Although I sometimes flatter myself that patients actually look forward to seeing me for their appointments, the reality is that for most, attending doctor appointments can be a bit of a chore.

Medical appointments themselves don’t take that long but the process of getting there often does. There’s the time off work or childcare to consider, finding a hospital car parking space, or the demands of negotiating a journey with the additional demands of the symptoms of a chronic illness. The consolation of a waiting room which allows unlimited access to vintage copies of Hello magazine or Homes and Gardens isn’t always enough…

Thats why I was fascinated to demo a system that might allow patients to experience the benefits of a medical consultation, from the comfort of their own home or workplace.


Facetalk is a new, secure, hi definition video consultation system developed by the Radboud REshape & Innovation Center the Netherlands. The Facetalk tagline is  ‘Your Virtual Consultation Room’. 

Lucien Engelen, the director of the centre showed me how it worked.

Our ‘appointment’ took place during the evening when I was at home and Lucien (whom I expect works longer hours than most doctors) was still at work. The email invitation I received to the appointment included a link which prompted me to download a piece of software to my iPad (the platform can be viewed on PC, Mac, iPad, iPhone and Android).

Once installed (pausing only briefly to settle an argument between two of my kids and put the rubbish out), I was then ready to ‘attend’.

And there was Lucien. All three of him. In order to show me how easy it was to have a number of people connected simultaneously, Lucien had connected toFacetalk using three devices simultaneously;  his PC, iPadmini and iPhone. Lucien, as the “doctor” in the consultation, was able to share his desktop with me show me xray, clinical images or videos (in hi definition). He explained how up to 10 people can attend a meeting simultaneously (eg a patient, attendee of their choice, GP, Hospital doctor physiotherapist etc). A hard feat to pull off in real life in a busy outpatient clinic.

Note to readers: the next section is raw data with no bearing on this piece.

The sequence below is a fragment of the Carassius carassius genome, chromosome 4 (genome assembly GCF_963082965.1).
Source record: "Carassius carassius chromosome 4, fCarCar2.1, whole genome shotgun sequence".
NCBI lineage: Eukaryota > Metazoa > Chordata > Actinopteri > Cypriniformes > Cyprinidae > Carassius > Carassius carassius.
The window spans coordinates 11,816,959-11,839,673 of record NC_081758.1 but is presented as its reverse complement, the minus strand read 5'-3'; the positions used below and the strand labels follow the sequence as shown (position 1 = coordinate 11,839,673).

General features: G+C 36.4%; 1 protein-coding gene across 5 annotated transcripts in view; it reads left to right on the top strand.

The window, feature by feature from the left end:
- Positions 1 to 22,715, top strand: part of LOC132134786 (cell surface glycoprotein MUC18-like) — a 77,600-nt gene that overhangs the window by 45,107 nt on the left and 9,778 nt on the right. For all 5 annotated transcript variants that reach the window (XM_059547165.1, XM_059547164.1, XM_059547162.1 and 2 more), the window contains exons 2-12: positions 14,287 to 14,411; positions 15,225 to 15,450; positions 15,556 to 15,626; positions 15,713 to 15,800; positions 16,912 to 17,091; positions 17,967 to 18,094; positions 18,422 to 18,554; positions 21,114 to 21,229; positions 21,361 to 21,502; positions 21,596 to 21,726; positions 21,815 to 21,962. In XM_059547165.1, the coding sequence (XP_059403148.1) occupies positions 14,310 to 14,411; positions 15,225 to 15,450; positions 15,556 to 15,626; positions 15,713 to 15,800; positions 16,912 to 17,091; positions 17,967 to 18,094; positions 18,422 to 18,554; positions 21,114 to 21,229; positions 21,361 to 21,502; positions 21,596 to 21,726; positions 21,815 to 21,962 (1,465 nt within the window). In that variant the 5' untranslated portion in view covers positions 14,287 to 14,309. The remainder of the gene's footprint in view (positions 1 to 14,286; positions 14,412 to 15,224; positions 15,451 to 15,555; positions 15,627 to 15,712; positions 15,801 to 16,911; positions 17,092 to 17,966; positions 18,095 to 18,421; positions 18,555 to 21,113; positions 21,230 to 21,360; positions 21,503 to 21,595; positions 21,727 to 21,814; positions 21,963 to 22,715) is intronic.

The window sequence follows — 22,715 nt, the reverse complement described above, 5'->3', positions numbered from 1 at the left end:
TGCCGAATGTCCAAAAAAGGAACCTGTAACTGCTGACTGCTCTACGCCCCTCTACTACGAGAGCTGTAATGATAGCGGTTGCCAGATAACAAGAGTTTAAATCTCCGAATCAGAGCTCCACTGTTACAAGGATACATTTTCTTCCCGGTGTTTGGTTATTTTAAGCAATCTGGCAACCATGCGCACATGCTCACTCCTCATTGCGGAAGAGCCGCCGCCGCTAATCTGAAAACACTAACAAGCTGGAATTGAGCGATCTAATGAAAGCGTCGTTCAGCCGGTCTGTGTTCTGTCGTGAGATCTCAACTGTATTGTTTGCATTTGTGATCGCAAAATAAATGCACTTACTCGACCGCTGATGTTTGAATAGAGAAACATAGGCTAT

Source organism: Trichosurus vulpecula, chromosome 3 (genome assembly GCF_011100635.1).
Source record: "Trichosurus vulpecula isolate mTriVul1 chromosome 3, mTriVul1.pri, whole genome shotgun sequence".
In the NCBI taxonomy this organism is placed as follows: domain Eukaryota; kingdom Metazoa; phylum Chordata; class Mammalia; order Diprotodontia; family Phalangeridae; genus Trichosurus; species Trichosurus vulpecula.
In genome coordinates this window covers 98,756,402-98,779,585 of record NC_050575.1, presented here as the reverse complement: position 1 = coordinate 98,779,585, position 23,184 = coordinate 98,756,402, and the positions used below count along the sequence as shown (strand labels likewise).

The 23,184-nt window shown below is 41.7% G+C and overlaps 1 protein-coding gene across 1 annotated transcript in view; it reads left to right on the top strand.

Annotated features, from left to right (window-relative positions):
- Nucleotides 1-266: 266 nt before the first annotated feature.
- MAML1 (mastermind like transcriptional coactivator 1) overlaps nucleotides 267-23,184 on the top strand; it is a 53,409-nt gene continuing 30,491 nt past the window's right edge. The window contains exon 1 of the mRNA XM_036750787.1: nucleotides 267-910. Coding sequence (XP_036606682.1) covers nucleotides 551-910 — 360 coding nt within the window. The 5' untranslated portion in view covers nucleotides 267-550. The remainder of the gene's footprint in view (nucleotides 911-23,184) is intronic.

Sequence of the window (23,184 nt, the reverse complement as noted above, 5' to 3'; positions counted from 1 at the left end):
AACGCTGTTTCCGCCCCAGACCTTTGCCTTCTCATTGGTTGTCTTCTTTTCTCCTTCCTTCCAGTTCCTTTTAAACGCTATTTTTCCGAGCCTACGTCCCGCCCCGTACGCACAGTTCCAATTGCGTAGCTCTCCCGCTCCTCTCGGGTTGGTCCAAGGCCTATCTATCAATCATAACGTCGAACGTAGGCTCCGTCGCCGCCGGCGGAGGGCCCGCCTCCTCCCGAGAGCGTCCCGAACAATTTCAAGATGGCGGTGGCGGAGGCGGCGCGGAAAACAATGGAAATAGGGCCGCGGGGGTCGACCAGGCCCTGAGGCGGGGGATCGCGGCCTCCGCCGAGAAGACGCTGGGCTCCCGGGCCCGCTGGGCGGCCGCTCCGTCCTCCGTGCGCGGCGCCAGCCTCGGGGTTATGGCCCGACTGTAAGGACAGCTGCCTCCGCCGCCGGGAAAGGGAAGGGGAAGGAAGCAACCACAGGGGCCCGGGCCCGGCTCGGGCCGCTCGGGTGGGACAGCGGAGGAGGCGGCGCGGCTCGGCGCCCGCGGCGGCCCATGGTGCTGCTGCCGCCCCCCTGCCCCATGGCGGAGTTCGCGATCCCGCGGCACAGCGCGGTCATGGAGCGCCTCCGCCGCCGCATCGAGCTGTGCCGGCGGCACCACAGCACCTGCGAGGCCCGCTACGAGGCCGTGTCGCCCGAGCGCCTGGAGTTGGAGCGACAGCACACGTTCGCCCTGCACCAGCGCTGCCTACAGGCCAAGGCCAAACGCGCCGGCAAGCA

I was able to attend my meeting with Lucien from my office but also – because I was using a tablet device –  from my kitchen or even (theoretically, but lets not go there) my downstairs toilet.

Facetalk has already been piloted to facilitate a diagnosis of skin cancer, out patient neurology appointments,  paediatric urology consultations, palliative care consultations, TPN prescribing and and cleft palate.

The advantages of Facetalk are, according to Lucien, that it is secure (neither Skype nor Google Hangouts are secure for Healthcare use), doesn’t require any fancy hardware, works on all systems (except Blackberry), and that is does not require Flash (use of Flash video can pose additional security issues – not to mention, viewing problems on Apple mobile devices). Facetalk has also incorporated a workflow solution for healthcare without the additional hassle of security codes and does not require registration at the patients’ end.

It works over a regular home broadband connection and also works over 3G connections (think ‘Youtube’ over 3G).

I think it is likely that Facetalk will also add value for doctors. It will allow us to collaborate with specialists without the need for travel, might reduce the amount of time necessary for a consultation, and potentially reduce the need for office space and secretarial staff where there are less patients are physically present.

I’m decided to offer it to a group of my patients who are interested in using it in place of their regular appointment. I feel its probably going to lend itself better to patients who I know reasonably well, who have conditions where perhaps a thorough physical examination may not be necessary on every visit; eg Ankylosing Spondylitis, stable psoriatic arthritis or fibromyalgia. I’ll let you know how I get on.

Would anyone like to buy some old copies of Hello magazine?


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  1. Cathie Finke
  2. Trish Bewley
  3. Margaret Mc Grath

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